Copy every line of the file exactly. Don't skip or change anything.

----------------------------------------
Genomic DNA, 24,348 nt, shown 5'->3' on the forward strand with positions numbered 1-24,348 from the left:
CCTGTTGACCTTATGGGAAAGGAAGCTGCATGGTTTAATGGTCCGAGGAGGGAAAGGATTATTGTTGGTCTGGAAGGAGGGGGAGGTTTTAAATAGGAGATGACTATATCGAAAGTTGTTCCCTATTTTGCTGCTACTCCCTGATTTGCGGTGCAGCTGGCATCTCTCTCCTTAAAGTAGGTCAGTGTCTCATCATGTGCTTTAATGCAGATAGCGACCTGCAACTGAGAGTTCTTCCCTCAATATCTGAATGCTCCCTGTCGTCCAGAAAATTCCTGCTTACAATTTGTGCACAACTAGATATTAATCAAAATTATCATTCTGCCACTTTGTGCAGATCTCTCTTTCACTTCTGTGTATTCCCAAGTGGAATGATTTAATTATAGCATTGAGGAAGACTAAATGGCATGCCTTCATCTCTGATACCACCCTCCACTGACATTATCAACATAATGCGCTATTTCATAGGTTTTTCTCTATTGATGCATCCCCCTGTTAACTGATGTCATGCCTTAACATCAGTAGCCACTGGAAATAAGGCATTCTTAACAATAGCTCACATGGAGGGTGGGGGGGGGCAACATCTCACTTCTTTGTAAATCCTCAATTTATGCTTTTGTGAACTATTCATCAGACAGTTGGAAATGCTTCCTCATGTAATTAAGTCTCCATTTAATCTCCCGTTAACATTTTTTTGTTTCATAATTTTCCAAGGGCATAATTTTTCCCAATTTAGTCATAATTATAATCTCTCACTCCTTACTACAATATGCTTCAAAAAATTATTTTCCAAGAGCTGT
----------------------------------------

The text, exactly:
Genomic DNA, 24,348 nt, shown 5'->3' on the forward strand with positions numbered 1-24,348 from the left:
CCTGTTGACCTTATGGGAAAGGAAGCTGCATGGTTTAATGGTCCGAGGAGGGAAAGGATTATTGTTGGTCTGGAAGGAGGGGGAGGTTTTAAATAGGAGATGACTATATCGAAAGTTGTTCCCTATTTTGCTGCTACTCCCTGATTTGCGGTGCAGCTGGCATCTCTCTCCTTAAAGTAGGTCAGTGTCTCATCATGTGCTTTAATGCAGATAGCGACCTGCAACTGAGAGTTCTTCCCTCAATATCTGAATGCTCCCTGTCGTCCAGAAAATTCCTGCTTACAATTTGTGCACAACTAGATATTAATCAAAATTATCATTCTGCCACTTTGTGCAGATCTCTCTTTCACTTCTGTGTATTCCCAAGTGGAATGATTTAATTATAGCATTGAGGAAGACTAAATGGCATGCCTTCATCTCTGATACCACCCTCCACTGACATTATCAACATAATGCGCTATTTCATAGGTTTTTCTCTATTGATGCATCCCCCTGTTAACTGATGTCATGCCTTAACATCAGTAGCCACTGGAAATAAGGCATTCTTAACAATAGCTCACATGGAGGGTGGGGGGGGGCAACATCTCACTTCTTTGTAAATCCTCAATTTATGCTTTTGTGAACTATTCATCAGACAGTTGGAAATGCTTCCTCATGTAATTAAGTCTCCATTTAATCTCCCGTTAACATTTTTTTGTTTCATAATTTTCCAAGGGCATAATTTTTCCCAATTTAGTCATAATTATAATCTCTCACTCCTTACTACAATATGCTTCAAAAAATTATTTTCCAAGAGCTGT